Tuesday, January 19, 2010

Straw into Gold

Cross patch
Draw the latch
Sit by the fire and spin.
Take a cup
Drink it up
And call your neighbors in.
--Kate Greenaway

I overheard my young nieces and friends discussing their "spinning" classes one day, and I was flabberghasted. Come to find out, however, "spinning" in present common usage means stationary cycling, not turning straw into gold. I was disappointed.

Yesterday, a day off from teaching, I decided to make headway on a spinning project-- I opened a huge bag of wolf/dog hair a client hired me to turn into a woven blanket/afghan. It's a soft fiber, mostly, fluffy, with some areas of rougher stuff, some fibers so short and slippery, they're difficult to spin alone, but it's workable.

After spinning it all, I will ply all the yarns together to make a warp yarn strong enough to withstand the tension on my loom. I'm beginning to get anxious about how it will all come together, how it will look and smell (wet dog?) after it's washed and fulled.

My two grown sons showed up while I was spinning. Luckily, it's a task easily accomplished while visiting. Although both boys had watched me spin since they were born, they asked me questions about the wheel (it came from New Zealand in the early 1970s). A weaving supply catalog was sitting on my coffee table; they found the same wheel in it for $475. I paid $50 back then, and there were no catalogs of weaving supplies like there are now. I found the New Zealand address for the Ashford Company in the Whole Earth Catalog, a resource designed by Stewart Brand, et al, to help Back-to-the-Landers find useful tools for work and craft.

Son James was fascinated by all the wheel designs in the catalog. He's a woodworker and is in the process of building a kayak. "It would be fun to make one of these, turn all those spindles."

Ever since reading Sleeping Beauty and Rumplestiltskin as a child, I ached to know how to spin "straw into gold." I used to turn my bicycle upside down and throw leaves into it to see if they would somehow magically turn into something else. Nobody I knew, no grownup, had the slightest clue how a spinning wheel worked. The skill had completely died out. The only one or two wheels around were antiques (with important parts missing, I learned much later).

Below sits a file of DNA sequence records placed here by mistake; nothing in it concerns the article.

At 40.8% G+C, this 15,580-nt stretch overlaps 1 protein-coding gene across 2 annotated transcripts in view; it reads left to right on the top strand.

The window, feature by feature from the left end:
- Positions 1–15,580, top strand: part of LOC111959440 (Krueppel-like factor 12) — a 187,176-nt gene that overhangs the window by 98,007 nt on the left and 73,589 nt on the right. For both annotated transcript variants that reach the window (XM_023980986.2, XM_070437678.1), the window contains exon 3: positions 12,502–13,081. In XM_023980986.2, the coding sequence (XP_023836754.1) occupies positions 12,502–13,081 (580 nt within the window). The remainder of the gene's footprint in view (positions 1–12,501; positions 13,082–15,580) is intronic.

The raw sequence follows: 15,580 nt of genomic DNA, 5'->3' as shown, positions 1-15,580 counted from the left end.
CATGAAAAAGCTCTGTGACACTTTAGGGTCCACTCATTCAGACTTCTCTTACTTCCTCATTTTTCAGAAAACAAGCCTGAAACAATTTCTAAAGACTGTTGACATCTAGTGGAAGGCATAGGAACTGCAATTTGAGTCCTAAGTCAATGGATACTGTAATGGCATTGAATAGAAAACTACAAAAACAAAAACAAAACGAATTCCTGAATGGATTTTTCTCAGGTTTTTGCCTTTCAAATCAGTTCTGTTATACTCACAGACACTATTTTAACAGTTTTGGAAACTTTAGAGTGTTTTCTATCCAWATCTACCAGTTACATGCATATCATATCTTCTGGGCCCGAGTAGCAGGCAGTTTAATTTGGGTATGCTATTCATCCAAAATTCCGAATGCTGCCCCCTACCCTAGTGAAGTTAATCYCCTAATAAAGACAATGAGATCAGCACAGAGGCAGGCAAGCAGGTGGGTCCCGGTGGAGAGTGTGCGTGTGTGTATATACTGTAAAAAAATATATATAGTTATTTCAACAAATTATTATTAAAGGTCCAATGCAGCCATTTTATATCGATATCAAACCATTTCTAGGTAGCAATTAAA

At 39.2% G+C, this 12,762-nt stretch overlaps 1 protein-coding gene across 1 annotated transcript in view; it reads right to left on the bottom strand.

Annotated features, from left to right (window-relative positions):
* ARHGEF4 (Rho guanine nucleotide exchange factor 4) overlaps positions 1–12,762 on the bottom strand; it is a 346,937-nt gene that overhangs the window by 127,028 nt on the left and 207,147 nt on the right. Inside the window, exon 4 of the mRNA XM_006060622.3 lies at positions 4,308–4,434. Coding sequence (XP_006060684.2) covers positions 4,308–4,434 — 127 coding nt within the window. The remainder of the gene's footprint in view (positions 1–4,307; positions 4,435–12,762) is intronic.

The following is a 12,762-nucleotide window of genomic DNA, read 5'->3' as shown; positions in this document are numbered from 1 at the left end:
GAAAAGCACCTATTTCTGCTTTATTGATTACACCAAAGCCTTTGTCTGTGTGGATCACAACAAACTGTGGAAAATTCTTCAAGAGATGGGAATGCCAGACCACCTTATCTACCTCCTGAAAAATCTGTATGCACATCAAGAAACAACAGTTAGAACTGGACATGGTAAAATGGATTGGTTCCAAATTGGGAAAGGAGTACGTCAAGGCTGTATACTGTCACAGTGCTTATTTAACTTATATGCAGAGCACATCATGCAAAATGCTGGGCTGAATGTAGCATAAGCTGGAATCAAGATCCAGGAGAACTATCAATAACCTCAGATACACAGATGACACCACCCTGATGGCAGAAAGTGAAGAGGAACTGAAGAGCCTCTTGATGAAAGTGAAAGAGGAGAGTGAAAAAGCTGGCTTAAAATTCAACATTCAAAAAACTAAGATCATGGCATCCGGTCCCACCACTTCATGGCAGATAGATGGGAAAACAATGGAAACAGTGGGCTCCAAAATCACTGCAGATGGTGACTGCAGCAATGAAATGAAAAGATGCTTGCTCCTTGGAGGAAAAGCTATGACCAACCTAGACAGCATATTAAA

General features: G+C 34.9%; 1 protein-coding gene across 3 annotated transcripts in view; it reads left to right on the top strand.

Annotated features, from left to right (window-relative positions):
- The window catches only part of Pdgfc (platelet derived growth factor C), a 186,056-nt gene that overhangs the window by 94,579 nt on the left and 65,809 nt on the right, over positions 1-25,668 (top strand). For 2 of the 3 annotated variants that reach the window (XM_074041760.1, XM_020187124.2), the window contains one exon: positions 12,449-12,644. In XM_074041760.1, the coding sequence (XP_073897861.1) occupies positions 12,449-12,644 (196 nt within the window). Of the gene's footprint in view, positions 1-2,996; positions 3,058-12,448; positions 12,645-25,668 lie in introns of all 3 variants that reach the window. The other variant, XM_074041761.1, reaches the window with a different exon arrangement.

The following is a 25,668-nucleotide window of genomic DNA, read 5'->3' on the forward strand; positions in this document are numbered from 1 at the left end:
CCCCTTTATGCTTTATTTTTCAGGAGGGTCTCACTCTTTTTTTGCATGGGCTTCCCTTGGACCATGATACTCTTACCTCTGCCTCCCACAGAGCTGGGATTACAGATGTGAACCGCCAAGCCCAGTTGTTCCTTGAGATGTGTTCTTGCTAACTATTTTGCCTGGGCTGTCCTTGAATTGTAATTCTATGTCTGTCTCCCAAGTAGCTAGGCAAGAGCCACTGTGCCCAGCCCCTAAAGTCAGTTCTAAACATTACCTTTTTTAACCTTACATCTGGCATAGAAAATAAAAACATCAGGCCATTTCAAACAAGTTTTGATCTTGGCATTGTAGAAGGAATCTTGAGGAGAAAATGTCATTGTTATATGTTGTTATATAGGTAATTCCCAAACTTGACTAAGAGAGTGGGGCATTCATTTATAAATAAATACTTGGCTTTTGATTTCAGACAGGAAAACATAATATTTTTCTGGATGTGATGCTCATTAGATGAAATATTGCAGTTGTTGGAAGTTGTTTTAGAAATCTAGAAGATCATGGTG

A year or so after moving to Idaho and marrying my cattlerancher, I heard that some "hippies up the crik" had a spinning wheel and Corriedale sheep. I was on their porch knocking at their door almost immediately. I spent an hour or so with Carolyn Bowler, a fiber artist, learning to spin; the great mystery was solved at last, and the order for my Ashford wheel was in the mail.

A couple of years ago, I was asked to give a spinning demonstration in the lobby of one of Pocatello's hotels during an event. Many other artists, mostly painters, set up their work as well. While I was spinning a little girl, about 6-7 years old stopped to watch. She lay on the floor watching the wheel go round and round. Finally, she said, "When does it turn into gold?"

Spinning wheels do magically turn fiber into "gold." Knowing that I can take a lump of hair or wool or cotton or flax and turn it into yarn that I can weave, knit or crochet into cloth gives me a feeling of security, independence, strength and satisfaction.

Son Edward, a physicist, helped me warp my loom one day, noting that spinning wheels, looms and pianos (my prized possessions) are all human-powered. After a time, he said,
"You know, Mom. I know that if there wasn't electricity, you'd figure out how to get along without it."
"Yes, you're probably right," I said.
"While I, I would figure out how to make my own," he said.

But that's another story.

Spinning wheels, looms, fiber, wood, physics, fun conversations -- definitely straw into gold.

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